Specific claims, and our responses

We’re rather baffled by some of Jim’s statements. Rather than go through the email and Facebook comments line by line or in chronological order, we’ve distilled his criticisms into a number of specific claims, which appear here with our responses.

Claim 1: None of the authors ever visited the quarry.

Source: Facebook, “None of these guys have been to site…I guarantee it, they would never find it.”

Response: This not just incorrect, but insulting. From the paper (Taylor et al. 2011: 76):

One of us (RLC), who had already been working in Lower Cretaceous rocks of the region, was notified about the site through the courtesy of James I. Kirkland, and was guided to it by Bill Hawes of Grand Junction, Colorado, in September 1994. Additional collecting at the site for OMNH was conducted by Randall L. Nydam and James I. Kirkland in March 1995.

In an email to Matt and Mike with permission to cite, Rich wrote:

I took the information directly from my field notes and I remember the place pretty well. Of course I was there!

Claim 2: We erred in describing the site as being part of the Cedar Mountain Formation rather than the Burro Canyon Formation.

Source: SV-POW! comment, “the site is actually in the Burro Canyon Formation not the Cedar Mountain Formation as the name changes as you cross the Colorado River going east. So basically the proper description of the site would say, it is in the upper part of the Ruby Ranch Mbr. of the Burro Canyon Formation.”

Response: We acknowledge this in the paper, and clearly state that our discussion of the site as part of the CMF is one of convenience (Taylor et al. 2011: 76):

Stratigraphically, OMNH V857 lies in a sequence of Lower Cretaceous rocks interposed between the Morrison Formation (Kimmeridgian) below and the Dakota Formation (Cenomanian) above. Westward, these rocks are recognized as the Cedar Mountain Formation; eastward, the Burro Canyon Formation. The arbitrary dividing line between these entities is generally placed at the Colorado River (Stokes 1952; Tschudy et al. 1984) which technically places OMNH V857 within the Burro Canyon Formation. However, we will refer to the locality as belonging to the more widely recognized Cedar Mountain Formation, as it is in this formation that comparable specimens are known, and the stratigraphy and sedimentology do not change across the arbitrary border.

It is also worth noting that in his long comment, Jim himself discusses the quarry as part of the Cedar Mountain Formation, presumably out of convenience: “Examining this site, it was obviously in the Cedar Mt. Fm.” (from the third paragraph of his SV-POW! comment).

Claim 3: The quarry probably has more than one sauropod taxon, because other CMF quarries sometimes have more than one sauropod taxon. (conflicts with Claim 8)

Source: SV-POW! comment, “First there is no evidence to suggest that all the sauropod bones in the site pertain to the same taxon. The Holotype ilium (cute as a bugs ear, I must say, particularly before the shim went through the middle of it, when we flipped the scapula jacket), comes from a much smaller animal that the rest of the reported “hypodym”.

“The nearly equivalent and geographically much closer Price River 2 Quarry preserves more than one sauropod taxon among the many hundreds of sauropod bones collected there.”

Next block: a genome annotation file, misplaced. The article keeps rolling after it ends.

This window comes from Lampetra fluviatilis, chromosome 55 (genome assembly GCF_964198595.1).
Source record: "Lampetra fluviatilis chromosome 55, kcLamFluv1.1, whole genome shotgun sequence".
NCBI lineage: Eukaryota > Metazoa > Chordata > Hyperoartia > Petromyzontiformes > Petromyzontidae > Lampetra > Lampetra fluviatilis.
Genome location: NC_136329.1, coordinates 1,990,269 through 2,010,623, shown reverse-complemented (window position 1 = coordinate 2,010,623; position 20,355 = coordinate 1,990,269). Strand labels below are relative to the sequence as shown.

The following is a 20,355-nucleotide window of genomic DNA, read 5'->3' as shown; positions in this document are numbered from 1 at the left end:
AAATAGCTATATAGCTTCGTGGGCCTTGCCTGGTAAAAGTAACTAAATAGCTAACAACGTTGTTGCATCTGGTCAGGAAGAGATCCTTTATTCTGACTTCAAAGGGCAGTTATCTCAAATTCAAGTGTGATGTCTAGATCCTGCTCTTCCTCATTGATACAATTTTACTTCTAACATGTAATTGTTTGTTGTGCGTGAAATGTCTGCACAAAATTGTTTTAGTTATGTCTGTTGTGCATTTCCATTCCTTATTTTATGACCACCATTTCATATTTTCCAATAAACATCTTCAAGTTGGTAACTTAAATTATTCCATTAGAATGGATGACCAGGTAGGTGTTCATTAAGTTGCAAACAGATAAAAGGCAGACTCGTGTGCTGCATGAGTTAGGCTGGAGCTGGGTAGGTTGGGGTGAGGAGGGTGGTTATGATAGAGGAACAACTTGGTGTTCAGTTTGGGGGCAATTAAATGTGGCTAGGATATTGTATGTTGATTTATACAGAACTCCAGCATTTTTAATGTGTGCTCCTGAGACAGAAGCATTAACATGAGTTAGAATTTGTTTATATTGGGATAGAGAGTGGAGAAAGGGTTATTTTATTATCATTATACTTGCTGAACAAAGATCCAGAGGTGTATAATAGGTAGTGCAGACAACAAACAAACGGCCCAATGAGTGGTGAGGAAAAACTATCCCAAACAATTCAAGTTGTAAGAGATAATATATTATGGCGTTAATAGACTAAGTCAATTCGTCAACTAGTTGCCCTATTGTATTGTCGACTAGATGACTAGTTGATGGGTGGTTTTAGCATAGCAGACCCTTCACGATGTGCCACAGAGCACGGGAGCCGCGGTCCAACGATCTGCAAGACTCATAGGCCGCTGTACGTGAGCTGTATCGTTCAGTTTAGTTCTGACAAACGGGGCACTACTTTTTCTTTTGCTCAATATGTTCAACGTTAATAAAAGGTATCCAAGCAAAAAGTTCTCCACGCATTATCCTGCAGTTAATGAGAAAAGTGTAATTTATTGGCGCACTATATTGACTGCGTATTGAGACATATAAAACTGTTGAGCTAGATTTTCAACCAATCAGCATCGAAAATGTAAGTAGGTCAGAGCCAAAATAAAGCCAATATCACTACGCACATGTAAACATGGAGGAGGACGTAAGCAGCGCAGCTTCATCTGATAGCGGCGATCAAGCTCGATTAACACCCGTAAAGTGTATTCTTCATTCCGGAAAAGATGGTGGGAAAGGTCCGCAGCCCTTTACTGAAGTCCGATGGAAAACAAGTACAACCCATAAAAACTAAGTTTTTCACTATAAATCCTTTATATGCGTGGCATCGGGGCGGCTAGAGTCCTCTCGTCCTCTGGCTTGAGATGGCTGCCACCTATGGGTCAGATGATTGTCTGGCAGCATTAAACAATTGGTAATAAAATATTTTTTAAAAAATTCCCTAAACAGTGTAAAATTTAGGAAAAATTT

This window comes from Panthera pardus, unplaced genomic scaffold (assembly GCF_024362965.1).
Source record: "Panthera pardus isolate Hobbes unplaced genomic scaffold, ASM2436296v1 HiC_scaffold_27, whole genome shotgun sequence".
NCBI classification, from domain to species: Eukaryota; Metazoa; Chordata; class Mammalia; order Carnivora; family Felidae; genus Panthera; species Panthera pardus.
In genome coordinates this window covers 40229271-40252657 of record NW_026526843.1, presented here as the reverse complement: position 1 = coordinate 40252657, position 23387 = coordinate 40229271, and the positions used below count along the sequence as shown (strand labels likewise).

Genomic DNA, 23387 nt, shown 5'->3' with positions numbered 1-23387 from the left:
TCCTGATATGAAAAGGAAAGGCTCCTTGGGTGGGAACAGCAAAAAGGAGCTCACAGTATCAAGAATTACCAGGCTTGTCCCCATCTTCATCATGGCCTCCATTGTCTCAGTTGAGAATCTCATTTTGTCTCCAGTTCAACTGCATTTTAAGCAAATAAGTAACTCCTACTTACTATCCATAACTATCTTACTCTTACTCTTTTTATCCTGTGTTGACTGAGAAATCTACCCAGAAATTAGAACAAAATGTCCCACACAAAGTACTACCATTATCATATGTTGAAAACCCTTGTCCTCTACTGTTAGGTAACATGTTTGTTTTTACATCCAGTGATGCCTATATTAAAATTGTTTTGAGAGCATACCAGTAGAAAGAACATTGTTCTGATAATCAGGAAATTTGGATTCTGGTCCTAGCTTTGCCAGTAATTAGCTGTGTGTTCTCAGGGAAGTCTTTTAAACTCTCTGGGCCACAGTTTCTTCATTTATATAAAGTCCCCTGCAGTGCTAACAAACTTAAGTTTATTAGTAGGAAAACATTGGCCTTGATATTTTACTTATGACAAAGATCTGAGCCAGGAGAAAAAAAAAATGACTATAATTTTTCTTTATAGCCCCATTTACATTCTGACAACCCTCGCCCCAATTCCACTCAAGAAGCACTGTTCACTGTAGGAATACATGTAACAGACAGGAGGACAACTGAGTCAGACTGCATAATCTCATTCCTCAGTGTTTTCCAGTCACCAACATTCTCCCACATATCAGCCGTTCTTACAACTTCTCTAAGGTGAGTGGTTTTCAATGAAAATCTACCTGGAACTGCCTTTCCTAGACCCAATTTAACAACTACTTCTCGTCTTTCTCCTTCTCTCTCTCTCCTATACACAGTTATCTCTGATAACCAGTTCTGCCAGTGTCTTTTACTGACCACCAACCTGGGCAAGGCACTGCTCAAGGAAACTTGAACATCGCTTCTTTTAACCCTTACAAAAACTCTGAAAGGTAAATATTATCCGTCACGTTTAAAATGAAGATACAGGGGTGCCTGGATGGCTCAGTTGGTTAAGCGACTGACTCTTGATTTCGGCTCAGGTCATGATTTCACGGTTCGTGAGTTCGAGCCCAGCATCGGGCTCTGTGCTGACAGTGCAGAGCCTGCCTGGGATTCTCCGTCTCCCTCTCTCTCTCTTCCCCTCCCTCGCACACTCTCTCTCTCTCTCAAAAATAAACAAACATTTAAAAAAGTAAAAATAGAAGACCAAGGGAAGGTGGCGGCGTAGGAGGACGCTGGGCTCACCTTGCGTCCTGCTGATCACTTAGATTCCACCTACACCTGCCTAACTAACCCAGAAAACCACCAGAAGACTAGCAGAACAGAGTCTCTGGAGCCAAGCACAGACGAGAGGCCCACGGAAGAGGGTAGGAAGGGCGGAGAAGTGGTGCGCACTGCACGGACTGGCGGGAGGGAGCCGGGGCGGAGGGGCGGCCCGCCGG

Response: This is a possibility we discuss extensively in the paper (Taylor et al 2011: 79), but so far there is no evidence to support it. All of the material is consistent with a single taxon, most likely a basal somphospondyl, but conservatively a camarasauromorph.  (We plan to talk much more in a subsequent article about this tentative assignment of all the material to a single taxon.)

There is a more general point to be made here. Any time someone erects a new taxon, the idea that the taxon is actually distinct from other, previously named, taxa is a hypothesis subject to further testing. Anytime someone refers material to a taxon, that is likewise a hypothesis. If we pretended to be any more certain about the referral than we actually are, we’d be lying. But we’d be equally in error if we didn’t point out that the null hypothesis is that all of the material belongs to one taxon. If contrary evidence comes to light, we’ll take it into account and move on–that’s how science works.

If someone find a complete titanosaur skeleton with an ilium like the holotype of Brontomerus, and someone else turns up a complete rebbachisaur with a scapula like the one currently referred to Brontomerus, great!  Name the rebbachisaur (a North American rebbachisaur would rock!), remove the scapula from the Brontomerus Referred Material list, and move on.  As we made clear in the paper, Brontomerus is based on, and diagnosed by, the holotype ilium alone.

Claim 4: There is no evidence that anything was stolen or destroyed from the site.

Source: Facebook, “There is no evidence that anything was stolen from the site or smashed for that matter. They simply uncovered it and inquired about a commercial permit.” Also repeated second-hand as a comment on Dinosaur Tracking, here.

Response: In an email with permission to cite, Rich wrote:

Yes, of course it had been excavated: we have proof in my notes and in Randy Nydam’s field notes. The comments about bone strewn around and being used to hold pieces of blue tarp are, unfortunately, accurate.

What’s more puzzling is that all three of us have received emails from Jim going back to 2007 that clearly state that the quarry was vandalized.  For example (and note the explicit permission to cite):

Message-Id: <47DE4651.784D.00CA.0@utah.gov>
Date: Mon, 17 Mar 2008 10:22:12 -0600
From: James Kirkland